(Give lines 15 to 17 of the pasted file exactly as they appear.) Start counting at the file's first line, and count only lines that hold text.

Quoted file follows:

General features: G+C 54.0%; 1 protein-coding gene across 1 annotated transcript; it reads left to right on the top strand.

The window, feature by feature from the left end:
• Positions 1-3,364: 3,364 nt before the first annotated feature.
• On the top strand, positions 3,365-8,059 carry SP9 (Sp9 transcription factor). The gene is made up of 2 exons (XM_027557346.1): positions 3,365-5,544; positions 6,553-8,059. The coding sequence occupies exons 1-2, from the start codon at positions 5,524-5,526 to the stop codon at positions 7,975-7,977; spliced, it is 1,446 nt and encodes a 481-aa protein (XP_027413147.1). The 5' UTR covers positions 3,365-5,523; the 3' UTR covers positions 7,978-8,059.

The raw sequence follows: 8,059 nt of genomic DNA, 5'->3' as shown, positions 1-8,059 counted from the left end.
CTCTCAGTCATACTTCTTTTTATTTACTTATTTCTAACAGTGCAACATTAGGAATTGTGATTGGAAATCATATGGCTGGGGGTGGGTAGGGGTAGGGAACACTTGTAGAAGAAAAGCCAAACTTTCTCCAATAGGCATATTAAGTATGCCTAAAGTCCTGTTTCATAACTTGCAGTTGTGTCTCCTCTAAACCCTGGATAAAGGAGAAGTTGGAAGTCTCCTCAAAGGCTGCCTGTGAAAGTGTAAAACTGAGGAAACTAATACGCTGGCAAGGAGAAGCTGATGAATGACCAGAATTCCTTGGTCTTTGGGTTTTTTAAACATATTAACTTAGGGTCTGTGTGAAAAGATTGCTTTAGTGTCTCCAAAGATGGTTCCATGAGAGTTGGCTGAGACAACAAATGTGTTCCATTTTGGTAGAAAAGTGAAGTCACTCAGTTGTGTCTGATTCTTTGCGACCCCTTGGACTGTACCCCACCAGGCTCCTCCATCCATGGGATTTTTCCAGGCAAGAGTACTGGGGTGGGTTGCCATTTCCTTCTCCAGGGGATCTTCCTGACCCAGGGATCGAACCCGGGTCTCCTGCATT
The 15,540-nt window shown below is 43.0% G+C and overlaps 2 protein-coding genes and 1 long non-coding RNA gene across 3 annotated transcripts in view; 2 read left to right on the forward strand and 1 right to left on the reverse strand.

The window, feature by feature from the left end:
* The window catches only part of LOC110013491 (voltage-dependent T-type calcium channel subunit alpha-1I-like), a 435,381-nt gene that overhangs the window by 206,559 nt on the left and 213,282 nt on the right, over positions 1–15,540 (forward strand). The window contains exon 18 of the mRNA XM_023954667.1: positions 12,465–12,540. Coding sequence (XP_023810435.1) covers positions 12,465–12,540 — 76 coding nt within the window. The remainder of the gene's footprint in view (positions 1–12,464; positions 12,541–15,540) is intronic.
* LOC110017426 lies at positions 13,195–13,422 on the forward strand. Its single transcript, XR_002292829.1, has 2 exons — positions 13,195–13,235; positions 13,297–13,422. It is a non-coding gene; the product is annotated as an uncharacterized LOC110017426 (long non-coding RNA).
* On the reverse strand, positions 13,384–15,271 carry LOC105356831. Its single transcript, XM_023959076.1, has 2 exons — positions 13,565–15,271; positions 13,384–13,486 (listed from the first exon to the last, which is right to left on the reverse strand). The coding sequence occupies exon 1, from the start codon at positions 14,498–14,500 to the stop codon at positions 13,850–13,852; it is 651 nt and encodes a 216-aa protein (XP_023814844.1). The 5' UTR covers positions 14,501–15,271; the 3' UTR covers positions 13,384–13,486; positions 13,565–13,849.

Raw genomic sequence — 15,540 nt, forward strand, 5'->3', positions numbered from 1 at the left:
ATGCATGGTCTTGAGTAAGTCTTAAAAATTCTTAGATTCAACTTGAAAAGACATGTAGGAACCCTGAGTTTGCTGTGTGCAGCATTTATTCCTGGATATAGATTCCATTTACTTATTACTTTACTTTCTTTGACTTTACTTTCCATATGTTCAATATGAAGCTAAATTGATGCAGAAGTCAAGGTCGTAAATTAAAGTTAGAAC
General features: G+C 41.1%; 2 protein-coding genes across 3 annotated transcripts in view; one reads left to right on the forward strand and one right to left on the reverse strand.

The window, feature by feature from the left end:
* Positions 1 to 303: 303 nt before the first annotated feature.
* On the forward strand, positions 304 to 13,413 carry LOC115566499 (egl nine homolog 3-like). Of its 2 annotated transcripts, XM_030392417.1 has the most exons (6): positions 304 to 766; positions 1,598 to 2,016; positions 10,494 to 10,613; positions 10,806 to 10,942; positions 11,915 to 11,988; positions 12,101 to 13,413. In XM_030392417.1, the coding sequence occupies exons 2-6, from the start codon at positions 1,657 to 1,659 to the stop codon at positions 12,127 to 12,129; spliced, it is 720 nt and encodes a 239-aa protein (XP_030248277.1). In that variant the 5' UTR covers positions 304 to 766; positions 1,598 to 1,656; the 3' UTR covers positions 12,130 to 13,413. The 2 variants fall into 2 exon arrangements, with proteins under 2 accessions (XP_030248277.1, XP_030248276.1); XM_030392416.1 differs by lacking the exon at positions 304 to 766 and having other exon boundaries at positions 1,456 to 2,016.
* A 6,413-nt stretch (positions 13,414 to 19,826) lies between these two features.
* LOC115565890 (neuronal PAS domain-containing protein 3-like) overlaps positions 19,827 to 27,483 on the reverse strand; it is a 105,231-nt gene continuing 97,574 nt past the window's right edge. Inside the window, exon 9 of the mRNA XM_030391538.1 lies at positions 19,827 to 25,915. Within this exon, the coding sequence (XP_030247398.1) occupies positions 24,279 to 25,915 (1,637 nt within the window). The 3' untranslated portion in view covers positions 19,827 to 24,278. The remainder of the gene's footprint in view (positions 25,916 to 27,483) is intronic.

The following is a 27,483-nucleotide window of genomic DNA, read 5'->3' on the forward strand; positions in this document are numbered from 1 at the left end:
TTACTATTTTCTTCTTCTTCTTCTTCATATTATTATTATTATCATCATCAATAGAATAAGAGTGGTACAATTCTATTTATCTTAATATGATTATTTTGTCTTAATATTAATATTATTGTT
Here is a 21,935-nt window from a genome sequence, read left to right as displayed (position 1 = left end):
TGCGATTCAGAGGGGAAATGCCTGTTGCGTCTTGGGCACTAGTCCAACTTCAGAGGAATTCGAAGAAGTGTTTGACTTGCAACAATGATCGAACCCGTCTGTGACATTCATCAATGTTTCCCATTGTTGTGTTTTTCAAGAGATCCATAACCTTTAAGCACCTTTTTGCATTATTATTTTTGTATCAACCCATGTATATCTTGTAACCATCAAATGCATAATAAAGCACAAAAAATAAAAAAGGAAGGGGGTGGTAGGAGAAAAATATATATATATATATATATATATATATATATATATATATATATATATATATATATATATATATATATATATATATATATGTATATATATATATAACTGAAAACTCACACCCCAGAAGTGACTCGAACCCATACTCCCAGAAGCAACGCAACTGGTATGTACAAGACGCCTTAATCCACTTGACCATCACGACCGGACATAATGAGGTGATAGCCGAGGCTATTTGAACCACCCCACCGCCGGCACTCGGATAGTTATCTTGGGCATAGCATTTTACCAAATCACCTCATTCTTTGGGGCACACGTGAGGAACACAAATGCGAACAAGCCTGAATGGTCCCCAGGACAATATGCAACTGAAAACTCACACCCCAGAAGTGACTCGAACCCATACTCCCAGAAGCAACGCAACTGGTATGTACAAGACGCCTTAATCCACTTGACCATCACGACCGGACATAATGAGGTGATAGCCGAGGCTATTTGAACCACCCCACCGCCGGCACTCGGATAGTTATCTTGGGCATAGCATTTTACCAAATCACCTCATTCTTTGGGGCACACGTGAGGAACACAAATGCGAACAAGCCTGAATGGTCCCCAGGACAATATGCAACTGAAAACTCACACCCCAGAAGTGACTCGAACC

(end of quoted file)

The window, feature by feature from the left end:
* Positions 1 to 303: 303 nt before the first annotated feature.
* On the forward strand, positions 304 to 13,413 carry LOC115566499 (egl nine homolog 3-like). Of its 2 annotated transcripts, XM_030392417.1 has the most exons (6): positions 304 to 766; positions 1,598 to 2,016; positions 10,494 to 10,613; positions 10,806 to 10,942; positions 11,915 to 11,988; positions 12,101 to 13,413. In XM_030392417.1, the coding sequence occupies exons 2-6, from the start codon at positions 1,657 to 1,659 to the stop codon at positions 12,127 to 12,129; spliced, it is 720 nt and encodes a 239-aa protein (XP_030248277.1). In that variant the 5' UTR covers positions 304 to 766; positions 1,598 to 1,656; the 3' UTR covers positions 12,130 to 13,413. The 2 variants fall into 2 exon arrangements, with proteins under 2 accessions (XP_030248277.1, XP_030248276.1); XM_030392416.1 differs by lacking the exon at positions 304 to 766 and having other exon boundaries at positions 1,456 to 2,016.